Sept. 21-26, 2021 Whistling Straits, Kohler, WI
43rd Ryder Cup - Singles Matches
Photo Credit: Patrick Smith/Getty Images

KOHLER, Wis. – The American press conference celebration was befitting for one of the most dominant performances in recent Ryder Cup history.

After a narrow victory, you might sneak in a sip of champagne. But the U.S. won the 43rd Ryder Cup in epic fashion, posting a 19-9 win that marked the largest margin of victory since Continental Europe began participating in 1979. It’s the type of performance that requires a sizable celebration, and the Americans delivered by bringing a few beverages (not to mention a cigar) into the press room.

The difference between the two teams this week might be wide enough to span Lake Michigan. There’s no single decision from U.S. Captain Steve Stricker, or one miscue from European Captain Padraig Harrington, that tilted the balance definitively in the direction of the home team. But here’s a look at some of the defining moments, outcomes and calls that paved the way for a historic American win as the U.S. Team recaptured the Ryder Cup for just the third time since 2000:

Stricker’s picks

The U.S. Captain assembled the strongest team in Ryder Cup history thanks in part to some well-placed selections. A few of his six picks (guys like Jordan Spieth, Xander Schauffele and Tony Finau) were no-brainers. But he hit it out of the park by including rookies Daniel Berger, Harris English and Scottie Scheffler, each of whom contributed at least a point and authored several emotional highlights throughout the week. Scheffler in particular was a revelation, teaming with DeChambeau in Four-Balls before dispatching with world No. 1 Jon Rahm in a Singles upset.

Ushering in a new era

With six rookies on this U.S. Team, there was no shying away from giving the new guys plenty of reps. But instead of using them sparingly or joining them with veterans, Stricker leaned into the notion that this year’s roster signaled a new era in the biennial competition. He led with strength, even if that meant pairing together rookies like Xander Schauffele and Patrick Cantlay, and that decision produced immediate points. He continued to lean on some of the younger players on the youngest team in recent history, and time and again they answered the call. When 24-year-old Collin Morikawa, the youngest of the six rookies and 12 U.S. Team members, notched the clinching half-point, it was an emphatic statement that a new batch of American talent has arrived – and that they were the primary reason the U.S. reclaimed the Cup.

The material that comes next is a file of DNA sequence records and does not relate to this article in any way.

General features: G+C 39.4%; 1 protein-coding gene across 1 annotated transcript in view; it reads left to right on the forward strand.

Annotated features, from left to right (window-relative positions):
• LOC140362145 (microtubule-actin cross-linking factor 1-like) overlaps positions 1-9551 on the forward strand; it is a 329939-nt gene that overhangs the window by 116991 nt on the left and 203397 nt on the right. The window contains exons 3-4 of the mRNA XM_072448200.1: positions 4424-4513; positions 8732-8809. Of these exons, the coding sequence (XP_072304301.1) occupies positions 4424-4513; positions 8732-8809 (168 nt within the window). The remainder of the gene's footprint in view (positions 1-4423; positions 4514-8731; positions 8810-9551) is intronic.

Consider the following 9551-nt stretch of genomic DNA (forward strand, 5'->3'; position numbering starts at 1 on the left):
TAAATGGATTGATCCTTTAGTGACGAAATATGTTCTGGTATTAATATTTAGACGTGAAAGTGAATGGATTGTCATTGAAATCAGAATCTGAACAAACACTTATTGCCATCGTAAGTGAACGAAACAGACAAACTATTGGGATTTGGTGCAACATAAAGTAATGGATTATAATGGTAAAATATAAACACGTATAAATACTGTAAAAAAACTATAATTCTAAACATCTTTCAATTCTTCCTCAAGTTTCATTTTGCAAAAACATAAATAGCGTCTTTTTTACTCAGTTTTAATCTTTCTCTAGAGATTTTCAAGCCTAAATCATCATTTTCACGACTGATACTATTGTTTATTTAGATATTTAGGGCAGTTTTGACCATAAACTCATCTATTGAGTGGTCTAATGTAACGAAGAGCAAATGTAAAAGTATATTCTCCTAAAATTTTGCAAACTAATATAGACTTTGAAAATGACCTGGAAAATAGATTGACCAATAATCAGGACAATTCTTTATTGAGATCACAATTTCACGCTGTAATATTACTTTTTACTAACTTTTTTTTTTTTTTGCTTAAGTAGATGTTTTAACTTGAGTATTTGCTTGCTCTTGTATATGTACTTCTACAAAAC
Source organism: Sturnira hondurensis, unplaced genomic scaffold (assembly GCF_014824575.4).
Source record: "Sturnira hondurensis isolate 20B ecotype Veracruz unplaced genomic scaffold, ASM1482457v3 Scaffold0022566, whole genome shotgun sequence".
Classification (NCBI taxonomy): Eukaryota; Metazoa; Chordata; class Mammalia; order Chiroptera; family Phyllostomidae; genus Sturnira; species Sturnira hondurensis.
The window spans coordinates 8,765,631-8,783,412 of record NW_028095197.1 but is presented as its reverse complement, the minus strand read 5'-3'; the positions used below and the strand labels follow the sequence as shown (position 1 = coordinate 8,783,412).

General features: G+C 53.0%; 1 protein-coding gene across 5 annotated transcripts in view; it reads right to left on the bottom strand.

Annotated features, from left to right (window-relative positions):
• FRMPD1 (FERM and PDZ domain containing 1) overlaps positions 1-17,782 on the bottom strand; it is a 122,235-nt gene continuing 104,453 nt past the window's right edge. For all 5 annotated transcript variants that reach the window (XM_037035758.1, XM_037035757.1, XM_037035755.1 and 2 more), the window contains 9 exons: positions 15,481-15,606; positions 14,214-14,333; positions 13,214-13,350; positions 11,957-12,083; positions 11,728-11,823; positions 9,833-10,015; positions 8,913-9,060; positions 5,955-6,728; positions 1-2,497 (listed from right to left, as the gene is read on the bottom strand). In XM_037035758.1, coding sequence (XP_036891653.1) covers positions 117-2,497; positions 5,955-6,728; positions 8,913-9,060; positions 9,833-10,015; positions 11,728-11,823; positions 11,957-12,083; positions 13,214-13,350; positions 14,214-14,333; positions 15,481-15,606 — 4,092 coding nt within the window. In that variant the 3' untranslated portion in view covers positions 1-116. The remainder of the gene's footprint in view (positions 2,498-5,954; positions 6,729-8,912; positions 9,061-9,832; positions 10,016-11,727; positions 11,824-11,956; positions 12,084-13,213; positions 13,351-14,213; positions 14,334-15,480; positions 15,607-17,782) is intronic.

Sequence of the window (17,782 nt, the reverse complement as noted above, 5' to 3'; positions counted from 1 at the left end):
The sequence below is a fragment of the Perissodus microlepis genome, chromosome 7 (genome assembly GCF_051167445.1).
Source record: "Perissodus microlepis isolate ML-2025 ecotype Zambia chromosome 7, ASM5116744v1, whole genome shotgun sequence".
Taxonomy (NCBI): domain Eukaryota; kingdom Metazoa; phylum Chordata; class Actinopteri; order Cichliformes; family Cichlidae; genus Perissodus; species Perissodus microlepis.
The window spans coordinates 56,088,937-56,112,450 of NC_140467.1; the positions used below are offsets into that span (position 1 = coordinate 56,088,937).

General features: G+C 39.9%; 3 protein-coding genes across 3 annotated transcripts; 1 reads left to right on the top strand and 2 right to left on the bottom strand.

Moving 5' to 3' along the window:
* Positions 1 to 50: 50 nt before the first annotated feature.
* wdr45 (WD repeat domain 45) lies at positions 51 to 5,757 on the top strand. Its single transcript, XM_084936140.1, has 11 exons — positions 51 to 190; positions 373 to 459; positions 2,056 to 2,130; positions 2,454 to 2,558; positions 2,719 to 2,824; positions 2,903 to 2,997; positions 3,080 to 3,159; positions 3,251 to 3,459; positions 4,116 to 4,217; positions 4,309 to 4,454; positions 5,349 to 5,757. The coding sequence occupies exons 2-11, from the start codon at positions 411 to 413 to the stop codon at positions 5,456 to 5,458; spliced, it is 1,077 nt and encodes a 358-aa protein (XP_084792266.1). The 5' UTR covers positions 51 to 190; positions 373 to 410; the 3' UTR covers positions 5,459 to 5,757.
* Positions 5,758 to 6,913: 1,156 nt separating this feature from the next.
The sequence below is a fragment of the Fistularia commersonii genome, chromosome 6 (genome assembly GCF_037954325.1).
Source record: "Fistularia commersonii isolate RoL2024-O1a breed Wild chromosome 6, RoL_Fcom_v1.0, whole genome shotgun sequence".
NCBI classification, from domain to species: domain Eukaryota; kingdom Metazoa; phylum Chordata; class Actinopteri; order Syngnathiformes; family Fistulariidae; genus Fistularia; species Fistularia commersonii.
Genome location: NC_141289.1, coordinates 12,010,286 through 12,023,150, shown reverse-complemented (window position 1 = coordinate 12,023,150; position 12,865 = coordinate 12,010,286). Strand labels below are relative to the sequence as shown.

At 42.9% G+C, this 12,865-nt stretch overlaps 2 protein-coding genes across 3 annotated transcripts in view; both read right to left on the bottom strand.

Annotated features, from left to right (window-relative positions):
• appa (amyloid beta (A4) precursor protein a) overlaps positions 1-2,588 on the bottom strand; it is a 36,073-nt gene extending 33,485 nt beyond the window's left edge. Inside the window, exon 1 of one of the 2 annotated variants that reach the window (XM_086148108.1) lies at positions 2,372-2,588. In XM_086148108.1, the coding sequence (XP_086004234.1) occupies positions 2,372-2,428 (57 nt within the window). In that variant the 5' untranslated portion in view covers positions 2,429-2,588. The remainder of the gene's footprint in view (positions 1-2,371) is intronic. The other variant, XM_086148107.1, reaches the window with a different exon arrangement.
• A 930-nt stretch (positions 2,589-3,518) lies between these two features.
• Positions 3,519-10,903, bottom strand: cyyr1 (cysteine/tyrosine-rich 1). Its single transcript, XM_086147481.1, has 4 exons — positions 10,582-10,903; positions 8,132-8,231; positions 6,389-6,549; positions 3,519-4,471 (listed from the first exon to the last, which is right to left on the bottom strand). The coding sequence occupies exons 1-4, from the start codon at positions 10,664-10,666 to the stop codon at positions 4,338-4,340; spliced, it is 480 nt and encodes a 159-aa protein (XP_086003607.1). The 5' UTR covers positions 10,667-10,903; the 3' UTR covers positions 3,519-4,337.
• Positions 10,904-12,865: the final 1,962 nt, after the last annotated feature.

Let Bryson be Bryson

After DeChambeau endured a difficult Ryder Cup debut three years ago, there were questions about how he would perform at Whistling Straits – and how much the U.S. Team could expect from him. Stricker wisely saved him for Four-Balls, a reversal from 2018 when he only played Foursomes, and allowed DeChambeau to soak up the energy from the home crowd and use it to his advantage. The result was a major champion turning into something of a showman, driving the first green on Sunday and uncorking a memorable 417-yard drive during his first match Friday. After not winning a match in Paris, DeChambeau went undefeated (2-0-1) this week. He clearly benefited both from the partisan environment and from Stricker putting him in the best position possible to let his high-variance game shine brightly.

Stick with the game plan

After a hot start, there’s always a temptation to keep it rolling. The U.S. won three of the first four points Friday morning, at which point Stricker wouldn’t have been criticized if he decided to trot out the same combination of pairings for the afternoon Four-Ball session.

But the most prepared U.S. Team in recent memory had also done considerable homework on how to align the pairings, and Stricker stuck to his guns. He wasn’t afraid to break up winning duos like Xander Schauffele and Patrick Cantlay, or Dustin Johnson and Collin Morikawa. More often than not, those players picked up additional points with their new partners as the Americans increased their lead every chance they got. It led to a situation where U.S. Team members felt confident regardless of the name that was next to them on the scoreboard, and it importantly set the stage for multiple pairing combinations at future Ryder Cups. The U.S. didn’t need to rely on one or two slam-dunk duos to get to 14 points this week, and they likely won’t require it two years from now in Italy.

More News

Sign Up for our Newsletter
Enter your email address to receive updates on changes in rankings and important announcements.
We appreciate your interest in and excitement for The Ryder Cup. We will be sharing important updates as they become available.
There has been an error in your submission. Please try again.